lesson debrief
Lesson Debrief
  • Other aspects of the unit:
    • More round robin experience;
    • Peer review in written form;
    • Gradual scaffolding of skills;
    • Class Debrief;
  • Why not simply just “tell” the “facts” about climate change (or any other science subject)?;

NAS Science Frameworks (July 2011)National Research Council. (2011). A Framework for K-12 Science Education: Practices, Crosscutting Concepts, and Core Ideas. Washington, DC: The National Academies Press.

nas sci frameworks 1 scientific and engineering practices
NAS Sci Frameworks-1. Scientific and Engineering Practices
  • Asking Q’s (science) & defining problems (eng);
  • Developing & using models;
  • Planning & carrying out investigations;
  • Analyzing & interpreting data;
  • Using math/computational thinking;
  • Constructing explanations (sci) & designing solutions;
  • Engaging in argument from evidence;
  • Obtaining, evaluating, & communicating information…
nas sci frameworks 2 cross cutting concept s
NAS Sci Frameworks-2: Cross-cutting Concepts
  • Patterns;
  • Cause & Effect: Mechanism & explanation;
  • Scale, proportion, & quantity;
  • Systems & system models;
  • Energy & matter: Flows, cycles, & conservation;
  • Structure & Function;
  • Stability & change…
findings from my research golden 2011
Findings from my Research (Golden, 2011)
  • Students already “know” many disconnected “facts” about climate change. However, they haven’t connected them well to any causal model.
  • Students often loosely categorize climate change under a general ‘Environmental Phenomenon’ category;
  • Students see GCC as something either entirely “man-made” or entirely “natural”;
findings from my research
Findings from my Research
  • Students’ views on GCC moved towards scientific consensus;
  • Students who learn GCC via such a unit adopt a more scientific view of what is appropriate evidence;
    • i.e., shift from anecdotesense-making of graphic data, etc.
  • Students improved in their ability to detect patterns in data, including the ability to appropriately cite causation.
examples move towards consensus
Examples-move towards consensus
  • View of GW had moved towards consensus, esp. re: anthropogenic warming;
    • Nigella(C-M int): “half of it was natural and half of it was not natural because half of it was from what we caused to do, all the gases and things, the pollutants we put in the air and things from like factories and cars, vehicles.”
    • Bono (post int, p. 4): “They (Co2/Temp graphs) show that our emissions from greenhouse gases and carbon dioxide and stuff like that have increased a lot, which humans are definitely contributing to, and the surface temperature, it shows that that’s rising.”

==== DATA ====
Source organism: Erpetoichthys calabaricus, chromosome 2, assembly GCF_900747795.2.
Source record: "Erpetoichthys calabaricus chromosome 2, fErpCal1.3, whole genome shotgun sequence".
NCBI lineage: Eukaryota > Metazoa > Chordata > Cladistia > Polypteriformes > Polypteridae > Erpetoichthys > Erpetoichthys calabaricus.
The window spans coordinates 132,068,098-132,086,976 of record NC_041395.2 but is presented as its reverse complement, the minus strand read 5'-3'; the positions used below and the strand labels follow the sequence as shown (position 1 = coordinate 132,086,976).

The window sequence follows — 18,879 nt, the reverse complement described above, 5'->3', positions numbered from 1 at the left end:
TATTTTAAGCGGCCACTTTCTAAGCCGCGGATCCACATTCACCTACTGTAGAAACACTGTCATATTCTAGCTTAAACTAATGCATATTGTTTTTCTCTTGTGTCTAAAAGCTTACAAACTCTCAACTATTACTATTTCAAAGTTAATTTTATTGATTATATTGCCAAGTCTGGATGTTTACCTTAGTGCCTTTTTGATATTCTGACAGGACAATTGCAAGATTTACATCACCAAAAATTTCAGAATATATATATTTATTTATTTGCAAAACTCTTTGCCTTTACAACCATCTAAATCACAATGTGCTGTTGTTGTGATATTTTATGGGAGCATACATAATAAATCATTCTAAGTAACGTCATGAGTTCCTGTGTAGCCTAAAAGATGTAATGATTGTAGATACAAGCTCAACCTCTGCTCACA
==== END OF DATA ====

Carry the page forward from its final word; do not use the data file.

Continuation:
examples move from anecdotal to scientific evidence focus
Examples: move from anecdotal to scientific evidence focus:
  • Everybody’s climate changes. It gets cold, it gets hot, they have different stages. Like for example, in the morning here it’s cold, then it warms up during the day and it gets cool during the evening (Bey Pre int, p. 2).
  • Well you don’t really notice it when you’re walking around on a regular basis, but when you sit down and look at the data you see the temperatures actually rising, but you don’t really notice it” (Bey Post int, p. 5).
examples shift in analysis
Examples: shift in analysis
  • Trends: Students grew in their ability to perceive patterns, extrapolate into the future, and infer causality from graphic data;
      • Bono: (pre-test): “Solar radiance (Sunspots) causes the Earth’s warming…because Graph 5’s data shows that the solar radiance is usually similar to earth’s surface temperature.
      • Bono (post): “: It (graph) makes it look like the CO2 and temperature are related. …And recently the CO2 spiked up a whole lot today and hopefully the temperature won’t follow up. But based on the previous data it probably will.
  • Belief identification seemed to be a key. He identified with his family’s opposition to global warming.
    • (Darko C-M int): “My…parents and my sister do not believe in global warming. I’m kind of on the track that they are.”
    • However, even this child changed to the extent that he cited graphic data to support his views, even when they were inaccurate!
to conclude
To Conclude:
  • Learning Climate Change in an argumentation-centered format is helpful to students in that:
  • It gives them experience in learning GCC by doing things common in the community of science:
    • Thinking about & making sense of relevant patterns in data;
    • Practicing the epistemic norms of science;
    • Appropriately extrapolating into the future, finding causation, etc., from data;
    • Collaborating on a team to make sense of phenomena;
    • Peer Review!
  • Emphasizes the “how we know” aspects of science (i.e., the ‘Nature of Science’;
fin thank you
FIN-Thank You!
  • QUESTIONS/Comments?
  • Interested in helping to explore student learning in this area? Sign the sheet!
  • Barry W. Golden